The tussle over selection of beneficiaries has seen populist politics pushing for dilution of criteria like pucca houses or income levels. But the Congress president’s core concern that expanding the net still does not necessarily mean that obvious beneficiaries are being catered for being tossed up and down the table in both formal and informal consultations.
Food security act pledge in Prez’s address
A national food security act to guarantee 25 kg of rice or wheat a month to BPL families, consolidation of rural employment and Bharat Nirman, a focus on terrorism and India’s neighbourhood, initiatives for urban employment and a promise to battle recessionary trends are likely to be part of President’s address to Parliament.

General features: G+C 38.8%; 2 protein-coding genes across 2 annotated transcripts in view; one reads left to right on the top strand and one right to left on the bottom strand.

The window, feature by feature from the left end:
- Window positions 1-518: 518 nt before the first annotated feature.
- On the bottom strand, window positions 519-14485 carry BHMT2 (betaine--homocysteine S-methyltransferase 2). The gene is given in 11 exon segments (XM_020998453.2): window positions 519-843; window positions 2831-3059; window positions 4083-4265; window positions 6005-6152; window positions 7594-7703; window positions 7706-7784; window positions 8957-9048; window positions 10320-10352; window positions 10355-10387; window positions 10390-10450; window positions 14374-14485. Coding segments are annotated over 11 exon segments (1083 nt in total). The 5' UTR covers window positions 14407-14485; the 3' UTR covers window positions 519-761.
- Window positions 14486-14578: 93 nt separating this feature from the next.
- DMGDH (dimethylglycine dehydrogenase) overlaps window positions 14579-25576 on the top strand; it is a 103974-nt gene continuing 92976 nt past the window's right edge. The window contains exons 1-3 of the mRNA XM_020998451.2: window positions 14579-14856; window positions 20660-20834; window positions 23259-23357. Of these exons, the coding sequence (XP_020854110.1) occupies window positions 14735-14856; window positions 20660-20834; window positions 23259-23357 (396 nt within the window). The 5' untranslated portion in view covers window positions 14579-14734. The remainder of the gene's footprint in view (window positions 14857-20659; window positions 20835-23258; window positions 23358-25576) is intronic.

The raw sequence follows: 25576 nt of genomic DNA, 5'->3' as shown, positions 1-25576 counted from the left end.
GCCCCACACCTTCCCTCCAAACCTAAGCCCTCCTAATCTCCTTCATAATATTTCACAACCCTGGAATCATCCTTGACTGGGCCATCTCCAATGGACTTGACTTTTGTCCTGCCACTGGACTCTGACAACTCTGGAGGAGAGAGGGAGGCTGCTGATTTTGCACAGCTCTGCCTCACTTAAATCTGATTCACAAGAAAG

The first meeting of the Union Cabinet after the conclusion of government-formation, scheduled for Saturday morning, may consider President Pratibha Patil’s speech to the joint sitting of both Houses of Parliament. The speech, to be delivered on June 4, has been extensively worked on by Prime Minister Manmohan Singh.
The President’s address is expected to highlight areas outlined by the PM like infrastructure and security. High on the government’s agenda are plans for a National Counter Terrorism Centre, modernisation of police forces through training and technology and diversified recruitment.
It will also speak of pushing programmes like highways that have languished. Some legislations like the Unorganised workers’ social security bill and Right to Education Bill, National Rehabilitation and Resettlement Bill, expansion of the Rashtriya Swathya Bima Yojana and the National Child Labour Project, integrated development of minority concentration districts and approval of a National Tribal Policy are initiatives the government would like to speeden up.